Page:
Prior Approval for Commuted Value Transfers Now Required


Prior Approval for Commuted Value Transfers Now Required

Date: July 27, 2009

Due to recent changes to the Regulations under the Ontario Pension Benefits Act, administrators of underfunded defined benefit pension plans registered in Ontario must in certain situations obtain the approval of the Superintendent of Financial Services of Ontario (the “Superintendent”) before transferring any part of the commuted value of a terminated member’s deferred pension or making an annuity purchase. The changes to the Regulations came into effect on June 19, 2009.


When a member terminates employment, the member may elect to transfer the commuted value of his or her deferred pension to another pension plan, a prescribed retirement savings arrangement or to purchase an annuity. The plan administrator must comply with this election within a certain timeframe. Until these amendments, if a plan had a transfer ratio (a measure of assets to liabilities) of less than 1.0, the plan administrator could transfer only the portion of the commuted value equal to the plan’s transfer ratio, with the remainder payable within five years. However, there were exceptions to this rule which allowed 100% of the commuted value to be transferred if:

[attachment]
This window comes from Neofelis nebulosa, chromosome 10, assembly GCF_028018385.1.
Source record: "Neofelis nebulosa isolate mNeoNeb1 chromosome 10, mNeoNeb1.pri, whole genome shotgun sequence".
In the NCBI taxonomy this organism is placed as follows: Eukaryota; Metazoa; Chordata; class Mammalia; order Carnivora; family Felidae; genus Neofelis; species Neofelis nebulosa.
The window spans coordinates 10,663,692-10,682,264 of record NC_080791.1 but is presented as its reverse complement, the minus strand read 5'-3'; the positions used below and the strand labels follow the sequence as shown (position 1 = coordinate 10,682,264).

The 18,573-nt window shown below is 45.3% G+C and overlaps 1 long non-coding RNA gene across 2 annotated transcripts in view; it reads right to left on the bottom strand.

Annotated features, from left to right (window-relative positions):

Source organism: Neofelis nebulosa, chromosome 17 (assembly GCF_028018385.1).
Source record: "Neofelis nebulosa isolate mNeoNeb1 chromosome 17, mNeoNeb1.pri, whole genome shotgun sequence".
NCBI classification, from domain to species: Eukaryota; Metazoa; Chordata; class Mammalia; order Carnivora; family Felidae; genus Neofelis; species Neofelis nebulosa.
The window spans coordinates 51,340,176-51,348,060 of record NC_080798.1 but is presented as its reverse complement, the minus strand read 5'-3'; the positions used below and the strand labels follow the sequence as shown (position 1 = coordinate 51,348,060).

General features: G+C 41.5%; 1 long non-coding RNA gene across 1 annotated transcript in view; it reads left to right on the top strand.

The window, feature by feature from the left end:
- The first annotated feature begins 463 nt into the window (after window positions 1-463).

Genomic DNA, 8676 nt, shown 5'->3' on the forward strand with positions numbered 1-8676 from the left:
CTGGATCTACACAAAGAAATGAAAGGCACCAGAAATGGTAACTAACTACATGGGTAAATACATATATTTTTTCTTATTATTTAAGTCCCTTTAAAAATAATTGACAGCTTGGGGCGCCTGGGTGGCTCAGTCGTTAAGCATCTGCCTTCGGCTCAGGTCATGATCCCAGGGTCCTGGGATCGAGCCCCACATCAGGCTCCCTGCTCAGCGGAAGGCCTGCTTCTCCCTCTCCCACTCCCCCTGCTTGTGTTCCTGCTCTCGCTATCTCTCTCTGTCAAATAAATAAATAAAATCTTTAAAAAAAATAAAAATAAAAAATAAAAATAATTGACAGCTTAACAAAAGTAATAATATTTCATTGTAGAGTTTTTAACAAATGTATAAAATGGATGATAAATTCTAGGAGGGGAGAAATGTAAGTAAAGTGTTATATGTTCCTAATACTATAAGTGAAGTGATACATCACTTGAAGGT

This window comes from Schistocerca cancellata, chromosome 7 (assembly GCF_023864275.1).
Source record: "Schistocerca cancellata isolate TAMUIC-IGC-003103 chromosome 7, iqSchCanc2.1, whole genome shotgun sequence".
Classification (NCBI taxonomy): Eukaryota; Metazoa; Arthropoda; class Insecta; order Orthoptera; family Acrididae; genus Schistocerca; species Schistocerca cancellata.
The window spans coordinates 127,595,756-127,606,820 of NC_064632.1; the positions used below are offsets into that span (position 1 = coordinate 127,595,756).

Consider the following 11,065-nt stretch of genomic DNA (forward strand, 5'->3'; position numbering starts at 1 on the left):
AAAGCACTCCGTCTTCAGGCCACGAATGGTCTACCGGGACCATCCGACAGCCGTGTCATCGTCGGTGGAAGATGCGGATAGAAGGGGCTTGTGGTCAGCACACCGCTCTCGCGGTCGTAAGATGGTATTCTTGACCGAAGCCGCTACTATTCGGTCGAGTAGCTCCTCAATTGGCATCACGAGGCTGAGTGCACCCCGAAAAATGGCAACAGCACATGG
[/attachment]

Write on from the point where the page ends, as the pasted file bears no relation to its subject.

• the amount of the transfer deficiency was paid into the pension fund in a lump sum prior to the payment of the commuted value, or,
  • the total of all transfer deficiencies for transfers since the valuation date of the most recently filed valuation report was less than 5% of the assets of the plan at that time.

In many cases, plan administrators were able to routinely use these exceptions to avoid a partial commuted value payment to the terminating member. The purchase by a plan administrator of an annuity to pay a pension fell under similar rules.


The amended Regulations require an administrator to seek the Superintendent’s approval before transferring any part of the commuted value when: